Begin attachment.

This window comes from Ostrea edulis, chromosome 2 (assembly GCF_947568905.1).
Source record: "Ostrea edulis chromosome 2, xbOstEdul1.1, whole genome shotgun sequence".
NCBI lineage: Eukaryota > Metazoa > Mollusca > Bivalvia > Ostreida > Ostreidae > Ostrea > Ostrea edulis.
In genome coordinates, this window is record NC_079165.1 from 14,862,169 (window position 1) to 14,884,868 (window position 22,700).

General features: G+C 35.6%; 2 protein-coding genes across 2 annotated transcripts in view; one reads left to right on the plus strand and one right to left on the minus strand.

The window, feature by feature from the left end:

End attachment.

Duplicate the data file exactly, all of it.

This window comes from Ostrea edulis, chromosome 2 (assembly GCF_947568905.1).
Source record: "Ostrea edulis chromosome 2, xbOstEdul1.1, whole genome shotgun sequence".
NCBI lineage: Eukaryota > Metazoa > Mollusca > Bivalvia > Ostreida > Ostreidae > Ostrea > Ostrea edulis.
In genome coordinates, this window is record NC_079165.1 from 14,862,169 (window position 1) to 14,884,868 (window position 22,700).

General features: G+C 35.6%; 2 protein-coding genes across 2 annotated transcripts in view; one reads left to right on the plus strand and one right to left on the minus strand.

The window, feature by feature from the left end: